- People already living in public housing have priority to apartments in the housing organization to which they belong rather than external candidates; this is called the right of advancement.
In addition, local authorities have the rigt to dispose of one in every four vacant public family or youth housing. This is to solve local municipal public housing problems, and can by agreement with the housing organizations increase the percentage up to all public housing in the municipality.
What is flexible rental?
In 2000, the rules governing the letting of public family housing were made more flexible. These rules stipulate that the local council and the public housing organization decide together if rental must follow specific criteria. This may be to give preference to commuters who work in the municipality; to families who urgently need a rental home after a divorce; or for young students. The agreement may include a maximum of 90 percent of the homes. The remaining 10 percent can be rented out through the the waiting list rules. In order to agree on flexible rental it is a prerequisite that there is no discrimination on the basis of e.g. ethnic origin. You can read more about flexible rental rules in the Guide on flexible rental rules (in Danish).
What is a sign-up collaboration?
In some towns and municipalities housing organizations have joined together to make a joint waiting list. On a joint waiting list you can sign up for more apartments at a time. These are called sign-up collaborations.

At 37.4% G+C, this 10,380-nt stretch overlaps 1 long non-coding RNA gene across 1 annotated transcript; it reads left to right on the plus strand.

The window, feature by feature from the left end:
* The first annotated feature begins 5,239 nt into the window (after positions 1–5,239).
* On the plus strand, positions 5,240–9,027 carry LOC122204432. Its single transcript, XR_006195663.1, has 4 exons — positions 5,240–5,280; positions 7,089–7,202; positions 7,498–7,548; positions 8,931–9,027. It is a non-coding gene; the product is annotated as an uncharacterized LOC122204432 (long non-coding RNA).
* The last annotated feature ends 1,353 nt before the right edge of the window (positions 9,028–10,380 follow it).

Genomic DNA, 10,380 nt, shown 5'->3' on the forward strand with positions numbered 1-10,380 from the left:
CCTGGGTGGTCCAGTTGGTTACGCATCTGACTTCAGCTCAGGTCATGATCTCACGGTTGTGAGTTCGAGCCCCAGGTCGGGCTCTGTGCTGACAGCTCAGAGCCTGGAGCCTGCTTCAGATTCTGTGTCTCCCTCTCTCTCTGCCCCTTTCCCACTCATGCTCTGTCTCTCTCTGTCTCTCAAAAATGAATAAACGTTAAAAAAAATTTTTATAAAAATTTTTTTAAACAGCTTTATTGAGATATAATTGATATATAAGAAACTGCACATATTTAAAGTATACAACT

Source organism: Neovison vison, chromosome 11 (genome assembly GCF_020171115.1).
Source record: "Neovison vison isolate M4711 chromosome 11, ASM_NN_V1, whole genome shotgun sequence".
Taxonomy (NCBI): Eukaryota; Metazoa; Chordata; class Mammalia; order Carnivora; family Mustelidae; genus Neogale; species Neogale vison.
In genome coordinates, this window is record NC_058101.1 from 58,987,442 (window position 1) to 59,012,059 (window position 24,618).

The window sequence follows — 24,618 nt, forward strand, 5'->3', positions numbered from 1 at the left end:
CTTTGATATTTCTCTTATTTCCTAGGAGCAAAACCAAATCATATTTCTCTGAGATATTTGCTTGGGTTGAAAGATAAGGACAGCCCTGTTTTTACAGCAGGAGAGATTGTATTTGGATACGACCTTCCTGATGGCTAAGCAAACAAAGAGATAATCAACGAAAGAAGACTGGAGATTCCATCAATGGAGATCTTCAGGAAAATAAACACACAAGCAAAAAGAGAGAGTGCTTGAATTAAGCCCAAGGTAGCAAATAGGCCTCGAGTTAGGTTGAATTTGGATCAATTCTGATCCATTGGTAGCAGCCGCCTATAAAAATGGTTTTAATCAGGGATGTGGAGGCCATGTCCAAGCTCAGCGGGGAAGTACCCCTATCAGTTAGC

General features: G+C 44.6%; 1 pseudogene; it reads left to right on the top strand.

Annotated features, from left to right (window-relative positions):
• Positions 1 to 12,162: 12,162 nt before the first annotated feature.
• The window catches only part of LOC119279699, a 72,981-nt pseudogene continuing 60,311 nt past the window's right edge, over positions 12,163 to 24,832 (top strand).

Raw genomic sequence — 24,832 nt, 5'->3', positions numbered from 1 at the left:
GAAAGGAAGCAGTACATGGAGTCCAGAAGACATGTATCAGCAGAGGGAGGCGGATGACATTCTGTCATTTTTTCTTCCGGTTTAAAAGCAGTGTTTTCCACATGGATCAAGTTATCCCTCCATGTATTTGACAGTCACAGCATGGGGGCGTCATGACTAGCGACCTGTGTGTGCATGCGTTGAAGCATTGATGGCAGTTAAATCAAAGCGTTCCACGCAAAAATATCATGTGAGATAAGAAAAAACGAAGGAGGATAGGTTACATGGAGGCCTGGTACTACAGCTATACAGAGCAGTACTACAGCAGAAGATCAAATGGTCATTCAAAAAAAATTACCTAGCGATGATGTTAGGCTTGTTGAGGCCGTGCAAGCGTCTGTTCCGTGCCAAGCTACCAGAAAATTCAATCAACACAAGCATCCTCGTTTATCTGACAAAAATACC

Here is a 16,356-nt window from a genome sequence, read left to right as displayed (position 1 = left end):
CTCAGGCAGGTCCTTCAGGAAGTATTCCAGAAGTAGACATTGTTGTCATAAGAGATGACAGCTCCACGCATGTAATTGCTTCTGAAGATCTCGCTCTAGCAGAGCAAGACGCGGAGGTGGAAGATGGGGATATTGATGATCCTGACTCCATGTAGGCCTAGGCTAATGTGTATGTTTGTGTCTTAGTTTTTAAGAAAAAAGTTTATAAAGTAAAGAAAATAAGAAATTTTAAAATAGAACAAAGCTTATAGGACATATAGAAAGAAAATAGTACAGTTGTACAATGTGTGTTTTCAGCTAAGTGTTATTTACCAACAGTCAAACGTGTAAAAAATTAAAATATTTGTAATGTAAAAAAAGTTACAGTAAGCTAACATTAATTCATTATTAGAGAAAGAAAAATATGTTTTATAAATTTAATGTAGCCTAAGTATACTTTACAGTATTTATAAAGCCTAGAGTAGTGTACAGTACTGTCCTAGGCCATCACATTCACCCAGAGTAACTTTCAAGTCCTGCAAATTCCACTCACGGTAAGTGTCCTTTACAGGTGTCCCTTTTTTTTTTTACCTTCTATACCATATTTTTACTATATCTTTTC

What is combined rental?
In residential areas with high unemployment, the municipalities has, since the summer of 2005, had the option to refuse to accept welfare recipients on the waiting list for public housing. The municipality is in turn obliged to provide other suitable housing in the municipality as long as the welfare recipient is on a waiting list at the time of the decision to apply the rules. The aim is to strengthen the admission of resourceful citizens to disadvantaged areas. You can read more about the scheme in the Guide on combined rental (in Danish). You can also view lists of areas that can be used for combined rental (in Danish).
What is a municipal usher?
The local council in your municipality has the opportunity to decide that a number of public housing in the municipality must be made available to solve urgent social housing problems.
If you apply your municipality for a municipal usher, your municipality will follow a specific assessment of whether your housing needs are so urgent that you can be provided with available accommodation. The usher may also take into account the composition of residents in the area assigned. Unless exceptional circumstances apply, the decision can not be appealed to any other administrative authority. You can find the rules on municipal ushering in the Act on Public Housing etc., § 59 and § 60 (in Danish).